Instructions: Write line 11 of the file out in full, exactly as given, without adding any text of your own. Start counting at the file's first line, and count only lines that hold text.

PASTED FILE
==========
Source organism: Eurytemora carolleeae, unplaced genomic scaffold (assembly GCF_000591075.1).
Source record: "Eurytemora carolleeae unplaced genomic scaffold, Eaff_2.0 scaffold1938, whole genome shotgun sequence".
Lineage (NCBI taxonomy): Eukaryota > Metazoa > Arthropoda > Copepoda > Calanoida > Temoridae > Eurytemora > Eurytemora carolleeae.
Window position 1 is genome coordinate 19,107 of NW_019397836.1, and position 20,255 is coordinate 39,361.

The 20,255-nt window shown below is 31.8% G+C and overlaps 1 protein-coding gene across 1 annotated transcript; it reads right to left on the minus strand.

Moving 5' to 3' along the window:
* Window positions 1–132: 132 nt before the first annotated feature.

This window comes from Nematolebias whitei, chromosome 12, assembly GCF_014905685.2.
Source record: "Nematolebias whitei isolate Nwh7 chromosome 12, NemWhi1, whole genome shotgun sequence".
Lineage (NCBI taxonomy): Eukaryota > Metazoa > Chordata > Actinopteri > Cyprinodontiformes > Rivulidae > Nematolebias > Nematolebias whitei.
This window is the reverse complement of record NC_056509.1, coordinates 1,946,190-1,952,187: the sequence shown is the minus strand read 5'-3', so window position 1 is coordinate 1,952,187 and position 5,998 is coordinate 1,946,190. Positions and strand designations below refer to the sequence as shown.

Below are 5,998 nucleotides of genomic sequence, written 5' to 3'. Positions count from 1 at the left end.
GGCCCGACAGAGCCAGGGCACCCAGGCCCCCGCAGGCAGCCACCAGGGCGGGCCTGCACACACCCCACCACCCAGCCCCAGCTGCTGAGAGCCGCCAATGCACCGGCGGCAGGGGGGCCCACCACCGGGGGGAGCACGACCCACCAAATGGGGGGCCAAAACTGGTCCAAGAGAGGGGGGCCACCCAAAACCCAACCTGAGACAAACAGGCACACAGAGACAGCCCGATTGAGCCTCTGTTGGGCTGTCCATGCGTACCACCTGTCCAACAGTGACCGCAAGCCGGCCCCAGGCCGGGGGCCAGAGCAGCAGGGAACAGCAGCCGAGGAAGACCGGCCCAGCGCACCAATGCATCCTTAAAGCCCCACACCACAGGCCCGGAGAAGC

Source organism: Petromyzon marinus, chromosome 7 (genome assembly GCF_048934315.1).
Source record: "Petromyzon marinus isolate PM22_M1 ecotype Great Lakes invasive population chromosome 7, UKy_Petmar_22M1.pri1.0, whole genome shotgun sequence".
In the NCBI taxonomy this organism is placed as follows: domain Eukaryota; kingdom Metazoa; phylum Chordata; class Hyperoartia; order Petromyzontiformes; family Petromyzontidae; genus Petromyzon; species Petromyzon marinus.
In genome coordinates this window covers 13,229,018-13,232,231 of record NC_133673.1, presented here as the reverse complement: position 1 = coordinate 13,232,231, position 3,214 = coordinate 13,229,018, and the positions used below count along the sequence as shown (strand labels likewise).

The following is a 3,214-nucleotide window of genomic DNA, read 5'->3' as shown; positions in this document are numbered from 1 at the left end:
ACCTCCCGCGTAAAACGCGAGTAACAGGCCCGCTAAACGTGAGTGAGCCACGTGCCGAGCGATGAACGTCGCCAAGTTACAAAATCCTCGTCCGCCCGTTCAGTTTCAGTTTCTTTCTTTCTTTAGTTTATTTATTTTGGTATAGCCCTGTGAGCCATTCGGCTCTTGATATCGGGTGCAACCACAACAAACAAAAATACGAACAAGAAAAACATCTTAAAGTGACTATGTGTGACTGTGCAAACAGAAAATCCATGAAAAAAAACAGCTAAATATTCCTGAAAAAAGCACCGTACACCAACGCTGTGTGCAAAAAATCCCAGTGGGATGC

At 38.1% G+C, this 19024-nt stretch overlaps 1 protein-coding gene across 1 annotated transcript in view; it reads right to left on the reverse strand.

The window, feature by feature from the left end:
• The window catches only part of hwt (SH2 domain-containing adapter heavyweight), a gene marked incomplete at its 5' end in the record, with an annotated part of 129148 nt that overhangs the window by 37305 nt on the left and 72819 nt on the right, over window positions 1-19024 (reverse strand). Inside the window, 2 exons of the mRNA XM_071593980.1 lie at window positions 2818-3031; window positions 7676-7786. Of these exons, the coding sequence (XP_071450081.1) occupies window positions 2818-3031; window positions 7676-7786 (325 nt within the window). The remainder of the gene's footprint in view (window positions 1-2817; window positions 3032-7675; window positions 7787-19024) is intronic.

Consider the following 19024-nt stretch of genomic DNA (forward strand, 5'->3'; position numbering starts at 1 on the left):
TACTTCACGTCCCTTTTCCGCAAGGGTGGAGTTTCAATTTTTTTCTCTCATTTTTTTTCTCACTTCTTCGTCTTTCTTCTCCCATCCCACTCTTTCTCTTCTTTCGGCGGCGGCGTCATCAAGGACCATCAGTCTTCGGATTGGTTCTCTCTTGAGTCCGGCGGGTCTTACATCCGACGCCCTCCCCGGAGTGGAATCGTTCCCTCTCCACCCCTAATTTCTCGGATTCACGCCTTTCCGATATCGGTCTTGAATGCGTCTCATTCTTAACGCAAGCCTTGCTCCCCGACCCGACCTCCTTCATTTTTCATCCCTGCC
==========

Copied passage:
This window is the reverse complement of record NC_056509.1, coordinates 1,946,190-1,952,187: the sequence shown is the minus strand read 5'-3', so window position 1 is coordinate 1,952,187 and position 5,998 is coordinate 1,946,190. Positions and strand designations below refer to the sequence as shown.